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What's Next For Organized Labor?
Originally published on Thu June 7, 2012 3:17 pm
RENEE MONTAGNE, HOST:
It's MORNING EDITION, from NPR News. Good morning. I'm Renee Montagne.
DAVID GREENE, HOST:
And I'm David Greene.
We'll begin this program with the aftermath of Tuesday's recall election in Wisconsin. Public sector unions took on Republican Governor Scott Walker, and the governor won. Walker became the first U.S. governor to beat back a recall attempt. The unions had spent a lot time, money and political capital in Wisconsin.
NPR's Sonari Glinton reports on what's next for organized labor.
SONARI GLINTON, BYLINE: In Wisconsin, Republican Governor Scott Walker was on the ballot. So was Democrat Tom Barrett, the mayor of Milwaukee. The AFL-CIO wasn't on the ballot. But the day after the election, union leaders sounded just the way candidates do after a loss.
Here's Richard Trumka, the head of AFL-CIO, doing damage control on a conference call with reporters.
(SOUNDBITE OF INTERVIEW)
RICHARD TRUMKA: Let's not get too carried away, first of all, with what this means, because recalls are pretty unique and they're pretty tough to win. We knew that.
GLINTON: Trumka wanted to remind everyone that this was an uphill battle, that many Wisconsin voters were opposed to recalling a sitting governor over a policy disagreement. He says he's preparing for more attacks on collective bargaining in other states.
(SOUNDBITE OF INTERVIEW)
TRUMKA: You'll see it in the Northeast. You'll see it in the Midwest. You'll see it in the South. But we'll continue to be there to stop that.
GLINTON: It was, though, a bitter loss for the unions. They spent millions and went all-out to mobilize a heavy turnout. Walker's victory likely means his push to curb public sector unions' collective bargaining rights will stand, a change which Walker says was necessary to protect to the financial health of the state and local governments.
Lee Adler teaches at Cornell University's School of Industrial and Labor Relations.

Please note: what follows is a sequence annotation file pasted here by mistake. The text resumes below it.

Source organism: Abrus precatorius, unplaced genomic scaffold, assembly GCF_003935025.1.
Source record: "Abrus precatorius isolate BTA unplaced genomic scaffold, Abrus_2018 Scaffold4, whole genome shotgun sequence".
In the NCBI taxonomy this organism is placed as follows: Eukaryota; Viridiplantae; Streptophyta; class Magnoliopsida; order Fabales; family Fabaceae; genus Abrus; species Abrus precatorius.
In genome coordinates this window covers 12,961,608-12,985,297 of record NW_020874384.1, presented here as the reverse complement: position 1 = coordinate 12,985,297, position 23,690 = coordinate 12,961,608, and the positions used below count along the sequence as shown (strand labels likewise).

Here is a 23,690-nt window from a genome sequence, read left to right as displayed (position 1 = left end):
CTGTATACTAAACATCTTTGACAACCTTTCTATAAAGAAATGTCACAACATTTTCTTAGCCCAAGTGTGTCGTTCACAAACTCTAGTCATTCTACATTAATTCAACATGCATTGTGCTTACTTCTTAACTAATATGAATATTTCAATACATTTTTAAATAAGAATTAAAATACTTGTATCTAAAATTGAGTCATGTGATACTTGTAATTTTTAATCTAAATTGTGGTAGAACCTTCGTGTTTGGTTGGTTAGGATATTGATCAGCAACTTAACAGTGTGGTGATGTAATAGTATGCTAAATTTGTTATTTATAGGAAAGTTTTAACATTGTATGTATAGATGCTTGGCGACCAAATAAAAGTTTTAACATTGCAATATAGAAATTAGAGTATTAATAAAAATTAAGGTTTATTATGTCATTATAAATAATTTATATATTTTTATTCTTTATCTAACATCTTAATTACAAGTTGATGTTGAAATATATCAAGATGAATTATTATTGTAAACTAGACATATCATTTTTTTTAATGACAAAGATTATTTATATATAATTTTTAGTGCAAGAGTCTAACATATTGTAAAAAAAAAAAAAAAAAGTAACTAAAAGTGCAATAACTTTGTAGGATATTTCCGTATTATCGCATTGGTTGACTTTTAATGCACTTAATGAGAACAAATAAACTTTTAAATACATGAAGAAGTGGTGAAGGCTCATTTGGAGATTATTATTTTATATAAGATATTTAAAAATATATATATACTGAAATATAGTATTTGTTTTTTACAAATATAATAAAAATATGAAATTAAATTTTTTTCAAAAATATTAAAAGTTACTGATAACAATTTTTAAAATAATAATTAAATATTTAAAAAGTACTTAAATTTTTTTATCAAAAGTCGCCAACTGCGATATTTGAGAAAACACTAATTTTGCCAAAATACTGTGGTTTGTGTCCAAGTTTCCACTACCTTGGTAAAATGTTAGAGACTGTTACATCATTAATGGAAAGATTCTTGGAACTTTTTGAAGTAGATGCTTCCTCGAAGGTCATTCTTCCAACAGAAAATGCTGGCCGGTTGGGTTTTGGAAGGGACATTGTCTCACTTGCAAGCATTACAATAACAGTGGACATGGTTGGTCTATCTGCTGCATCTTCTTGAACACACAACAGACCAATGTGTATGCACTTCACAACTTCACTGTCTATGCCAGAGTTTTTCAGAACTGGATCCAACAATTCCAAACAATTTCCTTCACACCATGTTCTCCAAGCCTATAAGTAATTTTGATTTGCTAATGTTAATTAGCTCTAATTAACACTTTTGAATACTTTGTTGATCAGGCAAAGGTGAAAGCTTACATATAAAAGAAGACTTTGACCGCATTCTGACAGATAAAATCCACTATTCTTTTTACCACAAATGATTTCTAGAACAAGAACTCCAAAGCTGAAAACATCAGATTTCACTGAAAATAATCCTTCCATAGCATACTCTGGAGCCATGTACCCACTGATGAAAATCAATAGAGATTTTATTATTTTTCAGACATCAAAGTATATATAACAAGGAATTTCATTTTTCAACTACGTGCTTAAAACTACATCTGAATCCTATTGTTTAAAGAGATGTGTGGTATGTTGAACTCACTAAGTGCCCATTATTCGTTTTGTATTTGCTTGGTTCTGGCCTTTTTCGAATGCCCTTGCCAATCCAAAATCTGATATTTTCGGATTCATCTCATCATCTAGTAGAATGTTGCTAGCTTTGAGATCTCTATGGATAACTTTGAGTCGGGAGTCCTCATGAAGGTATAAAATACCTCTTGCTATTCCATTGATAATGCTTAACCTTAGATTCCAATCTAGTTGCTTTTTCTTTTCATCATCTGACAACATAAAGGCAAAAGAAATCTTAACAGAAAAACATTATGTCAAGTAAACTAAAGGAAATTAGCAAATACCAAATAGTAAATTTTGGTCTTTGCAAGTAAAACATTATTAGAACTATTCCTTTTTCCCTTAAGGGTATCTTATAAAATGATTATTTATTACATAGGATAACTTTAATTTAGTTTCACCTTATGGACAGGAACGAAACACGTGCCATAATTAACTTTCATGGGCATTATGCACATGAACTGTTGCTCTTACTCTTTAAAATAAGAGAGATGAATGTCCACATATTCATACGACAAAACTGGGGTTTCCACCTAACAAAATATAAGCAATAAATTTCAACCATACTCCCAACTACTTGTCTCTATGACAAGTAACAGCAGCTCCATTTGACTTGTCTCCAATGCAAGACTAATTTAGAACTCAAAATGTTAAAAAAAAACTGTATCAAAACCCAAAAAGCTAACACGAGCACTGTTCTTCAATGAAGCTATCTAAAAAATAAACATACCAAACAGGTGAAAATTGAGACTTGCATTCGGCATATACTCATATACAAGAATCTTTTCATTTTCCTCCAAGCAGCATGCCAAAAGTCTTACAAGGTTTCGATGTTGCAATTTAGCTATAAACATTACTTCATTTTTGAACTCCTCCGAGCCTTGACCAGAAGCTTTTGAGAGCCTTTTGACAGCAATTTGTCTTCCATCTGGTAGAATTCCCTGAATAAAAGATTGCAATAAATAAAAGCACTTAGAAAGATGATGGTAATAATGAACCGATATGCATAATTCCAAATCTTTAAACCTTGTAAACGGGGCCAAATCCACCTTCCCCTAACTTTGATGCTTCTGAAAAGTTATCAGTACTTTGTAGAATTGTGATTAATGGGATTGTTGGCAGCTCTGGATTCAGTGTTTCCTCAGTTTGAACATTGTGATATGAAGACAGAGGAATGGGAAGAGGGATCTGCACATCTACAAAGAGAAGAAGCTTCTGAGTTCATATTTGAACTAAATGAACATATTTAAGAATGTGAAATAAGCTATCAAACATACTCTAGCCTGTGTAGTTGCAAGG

LEE ADLER: I think it means that for now, the Republican message about public sector unions - that they need to be roped in - holds sway.
GLINTON: David Stebenne, a labor historian at the Ohio State University, agrees. He says the most important outcome of the Wisconsin fight has been to change the conversation about public sector unions.
DAVID STEBENNE: We're arguably in a similar position to where we were with private sector workers in America that were unionized in the late '50s or early '60s, which is that we're beginning a period of retrenchment in public sector unionism as a way of reducing the costs of public employees, and that cost has become burdensome on a lot of state and local governments. The interesting question is: How far does this go?
GLINTON: Stebenne says private sector union membership steadily declined over the past few decades, partly due to changes in attitude and legislation, such as right-to-work laws. He says the current weak economic recovery is producing a wedge.
STEBENNE: In an economy where there are relatively few secure jobs and where benefits have eroded - especially health care, pensions - a lot of public employees now seem excessively compensated to ordinary Americans, and that has eroded the attractiveness of unions in the public sector.
GLINTON: But it's not clear that what happened in Wisconsin is a fatal blow to public sector unions. Steve Malanga is with the Manhattan Institute, a conservative think tank. He says Wisconsin is a special case, and he doesn't see this as a movement that will catch fire all across the country.
STEVE MALANGA: What's far more likely to happen, in my opinion, is that you might see one or two other states roll back, on a limited basis, some collective bargaining rights. What's more likely is you will see the benefits - and particularly retirement and pensions - being modified to make them more affordable, without, essentially, the whole edifice changing.
GLINTON: Everyone seems to agree that this fight will play out for some time. The next battle: the November presidential election.
Sonari Glinton, NPR News. Transcript provided by NPR, Copyright National Public Radio.